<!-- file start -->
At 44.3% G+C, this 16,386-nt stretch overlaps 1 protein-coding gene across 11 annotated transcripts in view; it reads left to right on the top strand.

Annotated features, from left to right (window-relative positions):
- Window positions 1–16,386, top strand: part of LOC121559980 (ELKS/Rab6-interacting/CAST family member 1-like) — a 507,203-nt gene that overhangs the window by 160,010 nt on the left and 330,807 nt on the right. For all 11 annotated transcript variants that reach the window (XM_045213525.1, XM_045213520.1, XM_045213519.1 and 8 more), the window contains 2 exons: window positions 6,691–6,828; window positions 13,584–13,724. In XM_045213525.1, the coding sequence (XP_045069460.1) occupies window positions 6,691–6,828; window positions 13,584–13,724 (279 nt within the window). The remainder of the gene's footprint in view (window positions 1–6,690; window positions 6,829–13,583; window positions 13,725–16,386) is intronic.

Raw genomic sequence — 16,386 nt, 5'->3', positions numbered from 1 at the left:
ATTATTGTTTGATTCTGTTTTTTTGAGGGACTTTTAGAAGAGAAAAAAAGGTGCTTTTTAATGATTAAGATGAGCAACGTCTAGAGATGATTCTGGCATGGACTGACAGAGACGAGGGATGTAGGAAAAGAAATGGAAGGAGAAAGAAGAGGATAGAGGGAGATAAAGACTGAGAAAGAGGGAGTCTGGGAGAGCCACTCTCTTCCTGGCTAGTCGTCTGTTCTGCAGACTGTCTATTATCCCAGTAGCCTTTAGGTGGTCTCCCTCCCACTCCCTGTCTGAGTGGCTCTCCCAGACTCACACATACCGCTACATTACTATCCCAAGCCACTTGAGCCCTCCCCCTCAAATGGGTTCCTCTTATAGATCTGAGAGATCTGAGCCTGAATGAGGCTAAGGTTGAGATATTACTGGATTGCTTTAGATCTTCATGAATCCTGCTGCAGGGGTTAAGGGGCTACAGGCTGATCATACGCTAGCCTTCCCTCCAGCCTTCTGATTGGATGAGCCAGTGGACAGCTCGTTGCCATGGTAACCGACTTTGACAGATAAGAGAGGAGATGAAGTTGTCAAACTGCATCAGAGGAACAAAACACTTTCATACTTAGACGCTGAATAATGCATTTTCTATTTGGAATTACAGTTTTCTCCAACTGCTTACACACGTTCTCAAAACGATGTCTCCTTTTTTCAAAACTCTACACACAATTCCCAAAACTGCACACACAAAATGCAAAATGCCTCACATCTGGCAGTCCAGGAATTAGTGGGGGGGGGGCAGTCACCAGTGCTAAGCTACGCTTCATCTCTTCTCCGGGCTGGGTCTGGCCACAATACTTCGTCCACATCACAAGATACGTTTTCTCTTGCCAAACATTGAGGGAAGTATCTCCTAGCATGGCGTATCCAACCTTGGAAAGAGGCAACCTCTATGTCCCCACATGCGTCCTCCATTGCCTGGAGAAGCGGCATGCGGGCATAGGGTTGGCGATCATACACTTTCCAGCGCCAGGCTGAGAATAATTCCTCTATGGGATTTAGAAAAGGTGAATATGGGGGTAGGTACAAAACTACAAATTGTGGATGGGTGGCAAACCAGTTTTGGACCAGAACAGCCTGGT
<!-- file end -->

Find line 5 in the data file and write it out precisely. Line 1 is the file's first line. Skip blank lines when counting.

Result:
ATTATTGTTTGATTCTGTTTTTTTGAGGGACTTTTAGAAGAGAAAAAAAGGTGCTTTTTAATGATTAAGATGAGCAACGTCTAGAGATGATTCTGGCATGGACTGACAGAGACGAGGGATGTAGGAAAAGAAATGGAAGGAGAAAGAAGAGGATAGAGGGAGATAAAGACTGAGAAAGAGGGAGTCTGGGAGAGCCACTCTCTTCCTGGCTAGTCGTCTGTTCTGCAGACTGTCTATTATCCCAGTAGCCTTTAGGTGGTCTCCCTCCCACTCCCTGTCTGAGTGGCTCTCCCAGACTCACACATACCGCTACATTACTATCCCAAGCCACTTGAGCCCTCCCCCTCAAATGGGTTCCTCTTATAGATCTGAGAGATCTGAGCCTGAATGAGGCTAAGGTTGAGATATTACTGGATTGCTTTAGATCTTCATGAATCCTGCTGCAGGGGTTAAGGGGCTACAGGCTGATCATACGCTAGCCTTCCCTCCAGCCTTCTGATTGGATGAGCCAGTGGACAGCTCGTTGCCATGGTAACCGACTTTGACAGATAAGAGAGGAGATGAAGTTGTCAAACTGCATCAGAGGAACAAAACACTTTCATACTTAGACGCTGAATAATGCATTTTCTATTTGGAATTACAGTTTTCTCCAACTGCTTACACACGTTCTCAAAACGATGTCTCCTTTTTTCAAAACTCTACACACAATTCCCAAAACTGCACACACAAAATGCAAAATGCCTCACATCTGGCAGTCCAGGAATTAGTGGGGGGGGGGCAGTCACCAGTGCTAAGCTACGCTTCATCTCTTCTCCGGGCTGGGTCTGGCCACAATACTTCGTCCACATCACAAGATACGTTTTCTCTTGCCAAACATTGAGGGAAGTATCTCCTAGCATGGCGTATCCAACCTTGGAAAGAGGCAACCTCTATGTCCCCACATGCGTCCTCCATTGCCTGGAGAAGCGGCATGCGGGCATAGGGTTGGCGATCATACACTTTCCAGCGCCAGGCTGAGAATAATTCCTCTATGGGATTTAGAAAAGGTGAATATGGGGGTAGGTACAAAACTACAAATTGTGGATGGGTGGCAAACCAGTTTTGGACCAGAACAGCCTGGT